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New Proposed Bill Brings Attention to Student Data and Privacy

New Proposed Bill Brings Attention to Student Data and Privacy

A proposed bill that focuses on student privacy is now circulating in Washington.

The proposed Student Digital Privacy and Parental Rights Act of 2015 "has bipartisan sponsorship from Democratic Rep. Jared S. Polis of Colorado and Republican Rep. Luke Messer of Indiana," according to a recent NPR segment. "Drafted with White House input, the bill joins a previous Senate proposal, plus much action on the state level, from regulators, and from industry and other sector leaders."

"Consumer groups like Common Sense Media and companies like Microsoft have spoken positively of the bill," the article said. "But some student-privacy advocates are saying it doesn't go far enough in restricting what private companies can do with student data."

"It is a start to try to get at a very complex issue," said Elana Zeide, an expert on student privacy at the Information Law Institute of New York University. "But it's not going to satisfy a lot of parent advocates, because it leaves a lot of discretion to schools and companies."

Mike Goldstein "works with education clients at the law firm Cooley."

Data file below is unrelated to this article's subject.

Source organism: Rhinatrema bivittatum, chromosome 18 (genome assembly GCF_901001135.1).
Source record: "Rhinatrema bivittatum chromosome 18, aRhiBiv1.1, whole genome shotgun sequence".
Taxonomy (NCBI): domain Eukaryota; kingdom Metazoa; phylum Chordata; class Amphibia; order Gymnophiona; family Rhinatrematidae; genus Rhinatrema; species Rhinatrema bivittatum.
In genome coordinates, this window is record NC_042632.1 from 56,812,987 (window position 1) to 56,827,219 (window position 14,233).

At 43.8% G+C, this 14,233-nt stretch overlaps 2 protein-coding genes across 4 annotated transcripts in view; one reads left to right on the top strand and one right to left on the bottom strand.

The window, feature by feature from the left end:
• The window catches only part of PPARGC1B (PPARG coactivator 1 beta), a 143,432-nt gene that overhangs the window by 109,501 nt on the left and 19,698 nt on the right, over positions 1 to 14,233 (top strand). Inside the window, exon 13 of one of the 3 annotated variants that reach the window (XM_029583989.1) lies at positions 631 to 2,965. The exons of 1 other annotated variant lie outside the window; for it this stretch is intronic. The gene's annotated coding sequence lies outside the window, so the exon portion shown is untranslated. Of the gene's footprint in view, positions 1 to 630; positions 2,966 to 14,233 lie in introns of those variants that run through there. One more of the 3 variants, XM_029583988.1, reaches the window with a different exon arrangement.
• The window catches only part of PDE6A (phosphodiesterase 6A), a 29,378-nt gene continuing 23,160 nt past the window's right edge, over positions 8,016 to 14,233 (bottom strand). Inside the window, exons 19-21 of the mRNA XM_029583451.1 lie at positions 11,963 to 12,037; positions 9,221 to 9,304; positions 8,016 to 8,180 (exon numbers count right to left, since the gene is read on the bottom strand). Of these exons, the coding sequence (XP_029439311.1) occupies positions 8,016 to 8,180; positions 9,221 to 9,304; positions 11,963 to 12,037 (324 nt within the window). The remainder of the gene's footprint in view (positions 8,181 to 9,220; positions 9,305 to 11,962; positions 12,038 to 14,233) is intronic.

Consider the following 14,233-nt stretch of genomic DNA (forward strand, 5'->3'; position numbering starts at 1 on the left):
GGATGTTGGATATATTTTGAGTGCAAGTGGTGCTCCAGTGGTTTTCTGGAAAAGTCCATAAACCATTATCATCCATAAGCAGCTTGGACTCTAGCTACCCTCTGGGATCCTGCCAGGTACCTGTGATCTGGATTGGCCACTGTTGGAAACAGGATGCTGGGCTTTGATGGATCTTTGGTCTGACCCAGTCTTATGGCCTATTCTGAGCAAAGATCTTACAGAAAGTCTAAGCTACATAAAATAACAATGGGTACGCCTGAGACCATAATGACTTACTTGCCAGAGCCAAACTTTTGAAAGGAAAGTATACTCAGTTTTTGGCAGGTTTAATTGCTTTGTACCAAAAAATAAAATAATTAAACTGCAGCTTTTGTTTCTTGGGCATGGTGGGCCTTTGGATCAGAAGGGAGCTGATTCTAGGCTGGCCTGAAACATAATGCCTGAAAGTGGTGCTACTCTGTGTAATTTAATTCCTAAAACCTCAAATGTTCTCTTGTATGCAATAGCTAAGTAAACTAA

"He says there's been an 'explosion' of interest in privacy issues over the past five years," the article said. "Technological advances have schools and universities outsourcing many more basic functions than in years past. Everything from gradebooks to tests to entire academic programs, he adds, is being handled by third-party, for-profit providers."

According to the post, "these providers are capturing far more than names, addresses and end-of-term grades. In some cases, large amounts of student work, and literally millions of tiny interactions, are collected and stored in the cloud. Think of all the edits on a school paper written in Google Docs. Or all the interactions a student has with a Khan Academy math program."

NPR said that "the major federal student privacy law on the books, FERPA, doesn't have much to say about this avalanche of data. That's because it deals mainly with the security of basic demographic information collected and held by schools themselves."

"There's been a shift in focus in terms of privacy laws and regulations affecting both schools and colleges — from a focus on what the schools do, to what providers do," said Goldstein.

Read the full story and comment below.

Article by Kassondra Granata, Education World Contributor

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